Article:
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Safety pharmacology 1


Note: This document is summarizing from ICH guidelines.




The objectives of the preclinical safety studies are to define pharmacological and toxicological effects not only prior to initiation of human studies but throughout clinical development (Ref: ICH S6 (R1)).

Preclinical safety testing should consider:

1)      Selection of the relevant animal species;

2)      Age;

3)      Physiological state;

4)      The manner of delivery, including dose, route of administration, and treatment regimen; and

5)      Stability of the test material under the conditions of use (Ref: ICH S6(R1))

Important considerations for determining the nature of non-clinical studies and their timing with respect to clinical trials include:

a) duration and total exposure proposed in individual patients

b) characteristics of the drug (e.g. long half-life, biotechnology products)

c) disease or condition targeted for treatment

d) use in special populations (e.g. women of childbearing potential)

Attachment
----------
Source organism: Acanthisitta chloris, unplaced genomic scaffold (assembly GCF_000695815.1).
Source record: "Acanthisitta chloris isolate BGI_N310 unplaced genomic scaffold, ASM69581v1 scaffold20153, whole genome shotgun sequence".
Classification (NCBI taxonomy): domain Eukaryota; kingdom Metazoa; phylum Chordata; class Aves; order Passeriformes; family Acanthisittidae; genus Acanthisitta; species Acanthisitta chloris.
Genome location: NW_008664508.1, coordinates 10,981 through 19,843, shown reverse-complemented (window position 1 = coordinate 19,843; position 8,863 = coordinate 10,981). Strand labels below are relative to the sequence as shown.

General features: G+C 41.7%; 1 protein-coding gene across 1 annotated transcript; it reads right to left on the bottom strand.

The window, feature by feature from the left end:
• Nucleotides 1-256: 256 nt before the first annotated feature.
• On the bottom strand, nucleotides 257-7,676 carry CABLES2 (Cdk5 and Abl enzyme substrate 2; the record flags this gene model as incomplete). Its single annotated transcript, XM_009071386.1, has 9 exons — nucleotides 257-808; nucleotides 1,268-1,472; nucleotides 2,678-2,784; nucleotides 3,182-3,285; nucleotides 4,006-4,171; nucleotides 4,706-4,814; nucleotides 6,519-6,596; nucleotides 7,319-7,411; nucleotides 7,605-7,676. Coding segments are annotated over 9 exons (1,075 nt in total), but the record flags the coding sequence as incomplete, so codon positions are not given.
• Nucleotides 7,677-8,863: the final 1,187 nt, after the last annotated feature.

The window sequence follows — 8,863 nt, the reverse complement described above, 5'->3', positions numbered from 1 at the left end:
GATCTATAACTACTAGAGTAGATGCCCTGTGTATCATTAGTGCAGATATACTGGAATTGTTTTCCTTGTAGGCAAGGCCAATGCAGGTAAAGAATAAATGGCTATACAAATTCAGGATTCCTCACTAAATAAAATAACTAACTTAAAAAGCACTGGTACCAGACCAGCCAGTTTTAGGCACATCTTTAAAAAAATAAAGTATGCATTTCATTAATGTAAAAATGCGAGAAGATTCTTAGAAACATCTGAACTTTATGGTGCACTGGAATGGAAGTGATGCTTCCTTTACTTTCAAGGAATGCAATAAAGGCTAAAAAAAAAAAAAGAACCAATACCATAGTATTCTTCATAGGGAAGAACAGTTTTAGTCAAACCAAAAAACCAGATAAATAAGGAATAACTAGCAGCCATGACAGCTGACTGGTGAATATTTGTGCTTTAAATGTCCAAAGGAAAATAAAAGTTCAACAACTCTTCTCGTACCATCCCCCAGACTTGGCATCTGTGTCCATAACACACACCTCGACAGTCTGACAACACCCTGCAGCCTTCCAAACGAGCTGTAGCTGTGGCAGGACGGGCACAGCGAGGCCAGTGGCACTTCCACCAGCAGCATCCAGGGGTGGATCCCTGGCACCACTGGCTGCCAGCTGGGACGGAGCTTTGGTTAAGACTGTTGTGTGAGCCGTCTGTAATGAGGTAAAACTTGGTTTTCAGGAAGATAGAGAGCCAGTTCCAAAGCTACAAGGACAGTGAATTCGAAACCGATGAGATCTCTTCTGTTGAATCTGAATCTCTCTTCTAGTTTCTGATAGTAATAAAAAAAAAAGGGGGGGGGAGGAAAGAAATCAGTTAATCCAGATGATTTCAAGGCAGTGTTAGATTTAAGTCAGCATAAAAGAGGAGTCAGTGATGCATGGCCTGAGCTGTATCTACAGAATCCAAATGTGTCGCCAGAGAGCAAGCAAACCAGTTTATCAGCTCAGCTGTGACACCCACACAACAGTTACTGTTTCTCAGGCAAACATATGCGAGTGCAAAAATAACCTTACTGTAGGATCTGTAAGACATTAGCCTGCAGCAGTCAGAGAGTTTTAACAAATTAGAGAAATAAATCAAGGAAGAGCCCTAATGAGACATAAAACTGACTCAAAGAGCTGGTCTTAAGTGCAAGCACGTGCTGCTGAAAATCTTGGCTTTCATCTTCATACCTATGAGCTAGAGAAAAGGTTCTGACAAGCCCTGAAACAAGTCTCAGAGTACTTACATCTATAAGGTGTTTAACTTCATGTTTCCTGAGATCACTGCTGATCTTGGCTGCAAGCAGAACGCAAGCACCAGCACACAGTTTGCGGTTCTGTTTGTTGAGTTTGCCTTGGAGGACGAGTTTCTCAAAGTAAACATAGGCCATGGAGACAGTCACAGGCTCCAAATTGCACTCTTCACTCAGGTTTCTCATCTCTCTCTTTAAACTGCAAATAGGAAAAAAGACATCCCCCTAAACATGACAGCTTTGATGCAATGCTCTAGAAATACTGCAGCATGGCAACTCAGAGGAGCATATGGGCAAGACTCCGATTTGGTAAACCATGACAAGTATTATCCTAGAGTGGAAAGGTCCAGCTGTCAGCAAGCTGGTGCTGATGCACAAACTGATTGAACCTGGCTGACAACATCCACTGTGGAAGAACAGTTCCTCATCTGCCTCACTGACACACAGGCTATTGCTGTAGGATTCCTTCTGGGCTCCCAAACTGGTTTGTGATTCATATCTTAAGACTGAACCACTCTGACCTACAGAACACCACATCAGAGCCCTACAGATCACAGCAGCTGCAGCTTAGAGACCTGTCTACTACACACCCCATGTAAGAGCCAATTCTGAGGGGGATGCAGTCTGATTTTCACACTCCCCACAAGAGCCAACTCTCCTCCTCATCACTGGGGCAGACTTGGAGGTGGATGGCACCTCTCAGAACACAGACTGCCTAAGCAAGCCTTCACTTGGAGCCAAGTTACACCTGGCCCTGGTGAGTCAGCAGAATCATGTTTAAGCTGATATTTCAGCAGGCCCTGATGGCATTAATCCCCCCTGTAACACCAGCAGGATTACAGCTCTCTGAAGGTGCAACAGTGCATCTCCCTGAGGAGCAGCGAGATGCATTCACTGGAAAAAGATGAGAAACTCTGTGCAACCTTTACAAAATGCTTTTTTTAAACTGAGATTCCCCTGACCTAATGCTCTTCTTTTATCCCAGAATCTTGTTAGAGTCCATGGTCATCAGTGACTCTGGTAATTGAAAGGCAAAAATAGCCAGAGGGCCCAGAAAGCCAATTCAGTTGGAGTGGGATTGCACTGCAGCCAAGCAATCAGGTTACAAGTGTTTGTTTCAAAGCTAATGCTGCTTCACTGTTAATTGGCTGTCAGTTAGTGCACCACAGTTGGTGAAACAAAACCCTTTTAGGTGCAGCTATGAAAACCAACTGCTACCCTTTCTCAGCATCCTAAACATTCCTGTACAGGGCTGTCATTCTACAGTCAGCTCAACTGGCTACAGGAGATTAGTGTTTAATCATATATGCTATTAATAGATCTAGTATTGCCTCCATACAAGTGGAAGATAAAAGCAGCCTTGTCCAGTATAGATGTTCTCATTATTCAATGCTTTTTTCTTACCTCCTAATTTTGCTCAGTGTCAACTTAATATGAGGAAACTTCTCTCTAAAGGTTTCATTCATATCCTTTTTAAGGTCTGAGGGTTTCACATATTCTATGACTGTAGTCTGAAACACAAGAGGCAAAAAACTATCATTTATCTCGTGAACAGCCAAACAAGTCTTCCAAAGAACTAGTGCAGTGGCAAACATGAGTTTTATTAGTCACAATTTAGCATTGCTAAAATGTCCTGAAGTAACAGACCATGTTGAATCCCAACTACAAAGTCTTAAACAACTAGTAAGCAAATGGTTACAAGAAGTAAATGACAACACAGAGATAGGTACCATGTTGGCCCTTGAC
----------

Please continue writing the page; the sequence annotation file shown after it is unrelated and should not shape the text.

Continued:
e) route of administration (Ref: ICH E8)



Order of studies:

     1. Animal Species:

Mouse > rat > hamster > other rodent > rabbit > dog > nonhuman primate > other nonrodent mammal > nonmammals

2. Route of Administration:

The intended route for human use > oral > intravenous > intramuscular > intraperitoneal > subcutaneous > inhalation > topical > other

3. Duration:Shortest duration first (Ref: ACTD Part III)



1) Safety Pharmacology (SP) (Ref: ICH S7 guideline)


  • Studies that investigate the potential undesirable pharmacodynamics (PD) effects on physiological functions in relation to exposure in the therapeutic range and above.
  • Pharmacology studies can be divided into three categories: primary pharmacodynamic, secondary pharmacodynamic and safety pharmacology studies.
  • Primary PD: studies on the mode of action and or effects in relation to the desired therapeutic target
  • Secondary PD: studies on the mode of action and/or effects not related to the desired therapeutic target
  • New chemical entities
  • Biotechnology-derived products
  • Marketed pharmaceuticals when appropriate (e.g., when adverse clinical events, a new patient population, or a new route of administration raises concerns not previously addressed).
Objectives of studies are:  
  • to identify undesirable PD properties of a substance that may have relevance to its human safety;
  • to evaluate adverse PD and/or pathophysiological effects of a substance observed in toxicology and/or clinical studies; and